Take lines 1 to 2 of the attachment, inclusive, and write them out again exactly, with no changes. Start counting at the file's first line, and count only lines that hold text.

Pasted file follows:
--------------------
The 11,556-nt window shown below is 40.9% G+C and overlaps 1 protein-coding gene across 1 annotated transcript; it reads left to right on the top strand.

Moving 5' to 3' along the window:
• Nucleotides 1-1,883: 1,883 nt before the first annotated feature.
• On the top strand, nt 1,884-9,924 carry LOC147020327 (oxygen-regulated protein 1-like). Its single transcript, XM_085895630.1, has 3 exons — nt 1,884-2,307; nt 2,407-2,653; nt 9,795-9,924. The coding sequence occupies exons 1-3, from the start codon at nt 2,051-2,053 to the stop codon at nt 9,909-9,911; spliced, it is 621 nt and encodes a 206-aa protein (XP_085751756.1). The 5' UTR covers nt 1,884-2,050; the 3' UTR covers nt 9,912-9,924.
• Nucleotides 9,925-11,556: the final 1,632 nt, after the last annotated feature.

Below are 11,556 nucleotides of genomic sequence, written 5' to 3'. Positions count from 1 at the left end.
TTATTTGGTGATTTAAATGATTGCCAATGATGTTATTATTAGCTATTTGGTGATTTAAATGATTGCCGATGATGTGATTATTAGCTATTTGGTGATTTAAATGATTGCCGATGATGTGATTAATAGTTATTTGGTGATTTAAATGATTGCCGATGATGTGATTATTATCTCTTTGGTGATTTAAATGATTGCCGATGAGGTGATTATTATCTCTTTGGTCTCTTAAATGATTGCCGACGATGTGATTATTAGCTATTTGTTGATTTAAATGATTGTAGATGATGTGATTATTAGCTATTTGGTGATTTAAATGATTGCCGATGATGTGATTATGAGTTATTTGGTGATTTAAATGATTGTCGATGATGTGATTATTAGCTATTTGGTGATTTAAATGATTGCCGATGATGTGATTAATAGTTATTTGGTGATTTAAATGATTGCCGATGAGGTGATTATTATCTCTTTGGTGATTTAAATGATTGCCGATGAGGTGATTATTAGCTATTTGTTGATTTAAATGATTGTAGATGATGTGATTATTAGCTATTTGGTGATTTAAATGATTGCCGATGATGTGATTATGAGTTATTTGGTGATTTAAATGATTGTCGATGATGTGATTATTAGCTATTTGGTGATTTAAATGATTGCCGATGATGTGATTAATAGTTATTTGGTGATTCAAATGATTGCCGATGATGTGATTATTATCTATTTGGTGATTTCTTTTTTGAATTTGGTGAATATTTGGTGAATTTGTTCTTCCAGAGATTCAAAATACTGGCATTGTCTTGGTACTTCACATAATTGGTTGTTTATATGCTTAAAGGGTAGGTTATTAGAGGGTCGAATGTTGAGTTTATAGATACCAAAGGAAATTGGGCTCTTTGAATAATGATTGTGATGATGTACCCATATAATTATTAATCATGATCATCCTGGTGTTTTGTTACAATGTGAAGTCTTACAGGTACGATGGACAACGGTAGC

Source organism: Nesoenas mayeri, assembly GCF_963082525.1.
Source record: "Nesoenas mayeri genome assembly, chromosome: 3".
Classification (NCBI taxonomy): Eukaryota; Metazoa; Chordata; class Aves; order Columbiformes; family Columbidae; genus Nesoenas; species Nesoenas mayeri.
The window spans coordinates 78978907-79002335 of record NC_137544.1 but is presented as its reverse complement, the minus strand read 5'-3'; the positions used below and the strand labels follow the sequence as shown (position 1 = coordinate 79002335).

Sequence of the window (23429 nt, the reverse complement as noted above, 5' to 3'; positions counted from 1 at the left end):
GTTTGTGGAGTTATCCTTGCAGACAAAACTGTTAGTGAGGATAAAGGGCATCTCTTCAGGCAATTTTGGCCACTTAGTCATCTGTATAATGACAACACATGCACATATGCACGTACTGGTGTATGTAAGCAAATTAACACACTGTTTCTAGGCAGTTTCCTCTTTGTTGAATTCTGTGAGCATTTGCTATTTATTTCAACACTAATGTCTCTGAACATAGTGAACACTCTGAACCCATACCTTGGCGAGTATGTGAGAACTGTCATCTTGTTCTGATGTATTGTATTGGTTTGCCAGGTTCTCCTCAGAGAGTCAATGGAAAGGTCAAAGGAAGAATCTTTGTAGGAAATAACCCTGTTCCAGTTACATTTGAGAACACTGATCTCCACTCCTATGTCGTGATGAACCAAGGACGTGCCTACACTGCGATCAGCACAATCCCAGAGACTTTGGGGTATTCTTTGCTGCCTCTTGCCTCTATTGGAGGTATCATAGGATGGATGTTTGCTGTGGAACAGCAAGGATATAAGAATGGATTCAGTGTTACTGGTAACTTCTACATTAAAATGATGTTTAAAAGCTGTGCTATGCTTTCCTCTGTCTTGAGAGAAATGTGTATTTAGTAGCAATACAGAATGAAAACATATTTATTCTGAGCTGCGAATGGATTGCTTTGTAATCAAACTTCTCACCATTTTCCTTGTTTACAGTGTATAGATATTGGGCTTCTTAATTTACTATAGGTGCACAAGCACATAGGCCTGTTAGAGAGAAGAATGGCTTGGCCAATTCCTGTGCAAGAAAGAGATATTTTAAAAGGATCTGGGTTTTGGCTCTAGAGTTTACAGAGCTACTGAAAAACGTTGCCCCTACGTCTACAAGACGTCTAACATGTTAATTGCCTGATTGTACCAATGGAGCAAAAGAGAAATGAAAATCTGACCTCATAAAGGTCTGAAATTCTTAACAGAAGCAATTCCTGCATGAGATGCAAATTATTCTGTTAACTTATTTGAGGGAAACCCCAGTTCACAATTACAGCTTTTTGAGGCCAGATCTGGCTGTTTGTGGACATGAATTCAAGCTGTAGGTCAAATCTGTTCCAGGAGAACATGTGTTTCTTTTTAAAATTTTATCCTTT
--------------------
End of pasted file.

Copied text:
The 11,556-nt window shown below is 40.9% G+C and overlaps 1 protein-coding gene across 1 annotated transcript; it reads left to right on the top strand.

Moving 5' to 3' along the window: